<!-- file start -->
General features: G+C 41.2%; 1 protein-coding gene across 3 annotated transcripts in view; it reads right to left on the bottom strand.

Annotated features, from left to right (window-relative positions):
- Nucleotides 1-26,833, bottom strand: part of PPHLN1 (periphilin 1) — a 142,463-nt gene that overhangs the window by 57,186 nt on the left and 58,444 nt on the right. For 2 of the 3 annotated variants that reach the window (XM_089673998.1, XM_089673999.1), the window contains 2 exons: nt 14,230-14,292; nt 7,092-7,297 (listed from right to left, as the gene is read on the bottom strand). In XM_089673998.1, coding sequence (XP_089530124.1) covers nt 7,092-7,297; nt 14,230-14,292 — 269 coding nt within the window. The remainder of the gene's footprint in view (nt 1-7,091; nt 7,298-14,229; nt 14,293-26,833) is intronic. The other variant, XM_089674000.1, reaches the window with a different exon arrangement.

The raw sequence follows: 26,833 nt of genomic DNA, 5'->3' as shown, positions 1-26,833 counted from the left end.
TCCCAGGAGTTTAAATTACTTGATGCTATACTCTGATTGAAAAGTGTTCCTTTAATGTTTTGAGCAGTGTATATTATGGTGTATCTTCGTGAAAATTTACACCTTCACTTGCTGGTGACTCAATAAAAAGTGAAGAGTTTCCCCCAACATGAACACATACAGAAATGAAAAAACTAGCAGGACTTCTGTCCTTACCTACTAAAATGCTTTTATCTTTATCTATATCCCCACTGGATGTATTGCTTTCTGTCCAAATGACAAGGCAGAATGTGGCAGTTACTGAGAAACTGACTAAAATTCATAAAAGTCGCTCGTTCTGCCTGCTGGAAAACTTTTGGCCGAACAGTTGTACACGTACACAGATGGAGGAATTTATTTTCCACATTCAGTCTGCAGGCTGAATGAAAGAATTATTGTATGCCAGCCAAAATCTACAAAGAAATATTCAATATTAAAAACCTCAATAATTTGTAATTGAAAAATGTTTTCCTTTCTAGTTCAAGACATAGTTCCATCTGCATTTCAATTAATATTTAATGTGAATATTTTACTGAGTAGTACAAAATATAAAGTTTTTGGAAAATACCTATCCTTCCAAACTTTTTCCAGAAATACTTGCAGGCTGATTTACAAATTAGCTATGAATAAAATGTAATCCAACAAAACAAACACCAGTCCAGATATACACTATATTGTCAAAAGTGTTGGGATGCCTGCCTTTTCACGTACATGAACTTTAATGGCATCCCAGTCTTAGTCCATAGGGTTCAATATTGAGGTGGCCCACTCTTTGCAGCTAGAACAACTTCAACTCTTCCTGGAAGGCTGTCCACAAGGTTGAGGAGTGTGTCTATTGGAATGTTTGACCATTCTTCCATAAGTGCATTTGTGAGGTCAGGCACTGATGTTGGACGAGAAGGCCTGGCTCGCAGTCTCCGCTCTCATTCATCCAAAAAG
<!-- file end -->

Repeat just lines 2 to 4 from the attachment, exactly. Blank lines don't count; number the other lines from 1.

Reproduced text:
Annotated features, from left to right (window-relative positions):
- Nucleotides 1-26,833, bottom strand: part of PPHLN1 (periphilin 1) — a 142,463-nt gene that overhangs the window by 57,186 nt on the left and 58,444 nt on the right. For 2 of the 3 annotated variants that reach the window (XM_089673998.1, XM_089673999.1), the window contains 2 exons: nt 14,230-14,292; nt 7,092-7,297 (listed from right to left, as the gene is read on the bottom strand). In XM_089673998.1, coding sequence (XP_089530124.1) covers nt 7,092-7,297; nt 14,230-14,292 — 269 coding nt within the window. The remainder of the gene's footprint in view (nt 1-7,091; nt 7,298-14,229; nt 14,293-26,833) is intronic. The other variant, XM_089674000.1, reaches the window with a different exon arrangement.

The raw sequence follows: 26,833 nt of genomic DNA, 5'->3' as shown, positions 1-26,833 counted from the left end.